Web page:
The Suicide Squad: How King Shark and Starro Were Brought to Life

James Gunn dishes on including King Shark and the giant alien Starro in his new movie The Suicide Squad.

Starro and King Shark in The Suicide Squad
Photo: Warner Bros. Pictures

The Suicide Squad presented a particularly special challenge even for the guy who brought a talking raccoon and a sentient tree to life — and made us fall in love with them — in Guardians of the Galaxy.

Two of the characters that writer/director James Gunn wanted to feature in his soft reboot of the DC Extended Universe franchise — a follow-up to the Squad’s 2016 big screen introduction — were King Shark a.k.a. Nanaue (played on set by Steve Agee and voiced by Sylvester Stallone) and Starro the Conqueror.

The former is a man-eating hybrid of great white shark and human being, while the latter is a giant, intelligent alien life form in the shape of a starfish that has traveled through interstellar space to Earth and can control the minds of other beings through spores it wraps around its victims’ faces. King Shark was created through a combination of performance capture and digital effects, while Starro, not surprisingly, was all digital.

“They were both really tough,” says James Gunn during a roundtable discussion with Den of Geek and other outlets to promote the movie. “But I will say that King Shark was the toughest character I’ve ever had to design for numerous reasons.”

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Gunn goes on to list said reasons: “Number one, shark skin is much harder to get right than raccoon fur or wood. And the other thing is, Rocket [Raccoon], for instance, is still a mammal. So transforming him a little bit into a more human character isn’t that completely unnatural. But transforming a shark who’s made to swim flat into something that walks around and has a head bent forward, took a lot of design work. In fact, we kept designing for a long time… We finally caught the dad bod that I wanted.”

Dad bod? “I didn’t think he would have a six-pack because he’s not a mammal,” says Gunn, laughing. “So he doesn’t have the same muscular structure as we do.”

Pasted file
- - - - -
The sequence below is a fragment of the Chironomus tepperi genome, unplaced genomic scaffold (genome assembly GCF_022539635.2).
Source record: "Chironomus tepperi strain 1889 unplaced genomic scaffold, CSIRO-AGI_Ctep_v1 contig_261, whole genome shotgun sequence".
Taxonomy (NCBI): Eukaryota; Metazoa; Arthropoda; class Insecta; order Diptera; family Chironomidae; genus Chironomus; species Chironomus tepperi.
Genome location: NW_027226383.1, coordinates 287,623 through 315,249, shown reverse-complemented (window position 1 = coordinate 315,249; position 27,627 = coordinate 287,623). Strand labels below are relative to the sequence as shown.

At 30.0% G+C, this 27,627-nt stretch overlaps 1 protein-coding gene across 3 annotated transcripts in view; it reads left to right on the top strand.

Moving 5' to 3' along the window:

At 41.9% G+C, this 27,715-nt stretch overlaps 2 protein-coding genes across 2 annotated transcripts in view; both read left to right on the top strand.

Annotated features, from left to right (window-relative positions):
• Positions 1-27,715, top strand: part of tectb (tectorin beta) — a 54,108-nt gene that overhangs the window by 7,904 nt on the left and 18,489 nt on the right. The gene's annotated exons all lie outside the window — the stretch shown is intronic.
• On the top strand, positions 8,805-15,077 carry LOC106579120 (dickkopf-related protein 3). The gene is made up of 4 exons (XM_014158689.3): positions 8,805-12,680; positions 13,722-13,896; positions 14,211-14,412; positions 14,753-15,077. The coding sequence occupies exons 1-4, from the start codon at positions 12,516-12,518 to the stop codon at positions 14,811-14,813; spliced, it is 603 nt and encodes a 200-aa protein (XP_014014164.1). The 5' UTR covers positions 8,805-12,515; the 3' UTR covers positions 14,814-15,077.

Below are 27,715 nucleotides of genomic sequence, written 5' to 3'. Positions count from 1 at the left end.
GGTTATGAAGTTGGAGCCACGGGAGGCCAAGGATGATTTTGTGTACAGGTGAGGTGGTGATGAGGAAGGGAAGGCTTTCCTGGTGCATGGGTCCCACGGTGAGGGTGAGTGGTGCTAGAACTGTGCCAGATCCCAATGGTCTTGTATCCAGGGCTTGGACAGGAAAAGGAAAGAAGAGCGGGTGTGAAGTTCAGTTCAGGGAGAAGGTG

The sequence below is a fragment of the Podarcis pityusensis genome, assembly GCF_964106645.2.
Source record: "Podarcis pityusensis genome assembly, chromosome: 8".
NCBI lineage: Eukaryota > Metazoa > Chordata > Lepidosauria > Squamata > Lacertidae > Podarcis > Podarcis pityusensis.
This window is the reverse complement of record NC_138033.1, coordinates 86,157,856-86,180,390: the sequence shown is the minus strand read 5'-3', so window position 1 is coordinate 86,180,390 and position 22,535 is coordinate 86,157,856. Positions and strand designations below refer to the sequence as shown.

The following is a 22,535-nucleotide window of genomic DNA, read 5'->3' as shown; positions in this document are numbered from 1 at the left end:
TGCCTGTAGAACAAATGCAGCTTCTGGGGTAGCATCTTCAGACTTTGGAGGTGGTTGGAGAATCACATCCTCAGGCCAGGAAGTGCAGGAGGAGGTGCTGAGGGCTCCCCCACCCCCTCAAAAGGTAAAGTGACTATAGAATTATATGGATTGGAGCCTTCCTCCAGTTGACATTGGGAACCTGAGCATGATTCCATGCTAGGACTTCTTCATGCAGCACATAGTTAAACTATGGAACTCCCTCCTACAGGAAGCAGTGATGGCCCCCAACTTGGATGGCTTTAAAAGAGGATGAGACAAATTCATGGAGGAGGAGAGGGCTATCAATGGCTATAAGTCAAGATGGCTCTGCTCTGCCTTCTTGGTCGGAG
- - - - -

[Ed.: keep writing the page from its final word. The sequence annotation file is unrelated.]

The director also admits it took a long time to get King Shark just right: “His belly was a little too white. His pecs were a little too pec-like, and it looked strange on his body. So I said to [VFX company] Framestore, I’m sorry, but we have to go redesign. And we did — in the middle of post-production.”

Even as Gunn and his VFX team sank their teeth (sorry) into the problem of King Shark, bringing the titanic alien Starro to life was a whole different, uh, kettle of fish (sorry again).

“With Starro, it was hard because I really liked the movie The Host,” explains Gunn. “I like how the sea monster flops around like a giant puppy, even though he’s kind of scary…I wanted the same sort of unwieldy feeling of a walking starfish who isn’t made to walk, who floats around in space. So getting him to walk in a way that would at least somewhat put people in peril, but was also the goofy way a starfish would walk, was difficult.”

The final touch for the oversized echinoderm was its coloring, which Gunn wanted to contrast significantly with the setting around it. “I love the pink and cerulean, totally bright colors that look completely different from the sort of really gritty, grimy streets of Colon, Panama that he’s walking around in,” enthuses the director. “I liked that contrast a lot, although I knew it was risky to do something that pink. But we swung for the fences.”

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Swinging for the fences in a movie already stuffed with some of the most over-the-top, bizarre and outrageous characters ever seen in a comics-based film — and that’s just the humans — is something we’d expect from James Gunn.

Now if he could only put King Shark, fellow The Suicide Squad cast member Weasel (Sean Gunn), Rocket Raccoon and Groot all together onscreen, that would be something…

The Suicide Squad is out now in theaters and streaming on HBO Max.